Compostable films are made from bio-polymers, such as potato or corn starch or polylactic acid (PLA). Just like biodegradable films, they require certain conditions to decompose and under legislation, they must meet certain criteria to be classified as compostable.
Most compostable films are considered compostable at an industrial level, so aren’t suitable for home composting like you might think. Whilst they’ll still break down in a home compost heap, they’d take longer than in industrial conditions.
When they do breakdown, they turn into water and CO2. Whilst the latter might seem like a negative, it often has a neutral effect on the environment. This is because the plant-based materials used to make the films absorbed CO2 in the first place. They also break down a lot quicker than biodegradable plastics.
This is our recommended mailing film for publications that are still wanting to show off the cover on arrival in letterboxes but that are enviromentally focused.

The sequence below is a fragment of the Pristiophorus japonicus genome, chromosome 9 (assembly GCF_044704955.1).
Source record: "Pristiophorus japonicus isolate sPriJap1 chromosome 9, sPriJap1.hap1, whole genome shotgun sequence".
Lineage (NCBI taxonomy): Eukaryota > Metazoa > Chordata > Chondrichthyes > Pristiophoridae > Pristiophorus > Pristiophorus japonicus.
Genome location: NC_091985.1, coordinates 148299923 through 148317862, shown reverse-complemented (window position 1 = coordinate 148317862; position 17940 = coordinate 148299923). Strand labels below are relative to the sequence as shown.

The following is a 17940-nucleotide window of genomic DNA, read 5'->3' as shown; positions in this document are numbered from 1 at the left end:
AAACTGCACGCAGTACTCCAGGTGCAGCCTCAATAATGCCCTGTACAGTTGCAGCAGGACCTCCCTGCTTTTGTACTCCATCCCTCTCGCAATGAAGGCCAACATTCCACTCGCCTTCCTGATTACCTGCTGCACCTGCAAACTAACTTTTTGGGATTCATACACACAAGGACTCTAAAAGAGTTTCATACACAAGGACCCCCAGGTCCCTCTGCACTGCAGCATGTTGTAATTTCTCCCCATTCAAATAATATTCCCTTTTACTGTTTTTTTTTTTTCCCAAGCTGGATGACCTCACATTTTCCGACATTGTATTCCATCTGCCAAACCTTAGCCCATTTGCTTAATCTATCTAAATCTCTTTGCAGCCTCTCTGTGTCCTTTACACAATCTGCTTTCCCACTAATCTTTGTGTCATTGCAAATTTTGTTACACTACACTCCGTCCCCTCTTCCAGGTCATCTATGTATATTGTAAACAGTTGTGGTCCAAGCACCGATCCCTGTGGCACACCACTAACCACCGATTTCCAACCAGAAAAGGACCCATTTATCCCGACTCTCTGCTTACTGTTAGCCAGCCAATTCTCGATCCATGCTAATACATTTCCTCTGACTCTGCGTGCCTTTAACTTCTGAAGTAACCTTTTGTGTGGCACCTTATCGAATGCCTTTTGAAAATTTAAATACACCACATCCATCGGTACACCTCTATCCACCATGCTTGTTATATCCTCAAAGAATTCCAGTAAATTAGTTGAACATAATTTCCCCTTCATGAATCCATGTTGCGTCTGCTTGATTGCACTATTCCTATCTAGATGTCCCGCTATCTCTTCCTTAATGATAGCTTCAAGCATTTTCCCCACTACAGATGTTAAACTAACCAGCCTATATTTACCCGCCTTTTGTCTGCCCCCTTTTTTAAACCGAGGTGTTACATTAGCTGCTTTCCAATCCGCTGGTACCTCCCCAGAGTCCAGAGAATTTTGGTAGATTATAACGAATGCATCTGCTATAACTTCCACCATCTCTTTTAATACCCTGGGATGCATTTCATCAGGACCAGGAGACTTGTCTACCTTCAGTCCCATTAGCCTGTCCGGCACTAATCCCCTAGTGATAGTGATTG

Biodegradable mailing film
Biodegradable Film, sometimes referred to as "degradable" film, are the most effective and economic of the plastics. It is based on Oxo-degradation and has also become known as Oxo-biodegradable, or "totally degradable".
An additive is included in the manufacturing process of conventional plastic, which changes the behaviour of the plastic. Oxo-biodegradation is a two-stage process in which, first the plastic is converted by reaction with oxygen to molecular fragments that are water wettable and second, these smaller oxidized molecules are biodegraded (converted into carbon dioxide, water and biomass).
This is no longer a recommended film, The EU has now banned the production due to it contaminating the recyle process.